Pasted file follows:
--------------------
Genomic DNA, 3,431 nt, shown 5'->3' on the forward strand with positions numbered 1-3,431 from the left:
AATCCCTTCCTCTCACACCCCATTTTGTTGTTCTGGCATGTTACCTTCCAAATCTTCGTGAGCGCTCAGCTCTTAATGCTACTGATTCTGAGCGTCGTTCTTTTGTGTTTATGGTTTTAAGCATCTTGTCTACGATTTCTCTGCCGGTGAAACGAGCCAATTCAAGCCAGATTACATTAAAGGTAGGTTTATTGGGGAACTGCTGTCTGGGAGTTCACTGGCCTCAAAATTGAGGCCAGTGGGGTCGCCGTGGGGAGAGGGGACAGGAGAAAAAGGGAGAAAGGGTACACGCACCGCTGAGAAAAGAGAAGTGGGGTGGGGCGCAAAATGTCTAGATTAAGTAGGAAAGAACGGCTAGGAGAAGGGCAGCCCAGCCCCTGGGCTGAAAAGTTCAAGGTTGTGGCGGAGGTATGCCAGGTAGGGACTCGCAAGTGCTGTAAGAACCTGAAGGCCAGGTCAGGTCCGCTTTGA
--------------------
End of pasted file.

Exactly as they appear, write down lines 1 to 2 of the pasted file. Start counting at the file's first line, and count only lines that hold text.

Genomic DNA, 3,431 nt, shown 5'->3' on the forward strand with positions numbered 1-3,431 from the left:
AATCCCTTCCTCTCACACCCCATTTTGTTGTTCTGGCATGTTACCTTCCAAATCTTCGTGAGCGCTCAGCTCTTAATGCTACTGATTCTGAGCGTCGTTCTTTTGTGTTTATGGTTTTAAGCATCTTGTCTACGATTTCTCTGCCGGTGAAACGAGCCAATTCAAGCCAGATTACATTAAAGGTAGGTTTATTGGGGAACTGCTGTCTGGGAGTTCACTGGCCTCAAAATTGAGGCCAGTGGGGTCGCCGTGGGGAGAGGGGACAGGAGAAAAAGGGAGAAAGGGTACACGCACCGCTGAGAAAAGAGAAGTGGGGTGGGGCGCAAAATGTCTAGATTAAGTAGGAAAGAACGGCTAGGAGAAGGGCAGCCCAGCCCCTGGGCTGAAAAGTTCAAGGTTGTGGCGGAGGTATGCCAGGTAGGGACTCGCAAGTGCTGTAAGAACCTGAAGGCCAGGTCAGGTCCGCTTTGA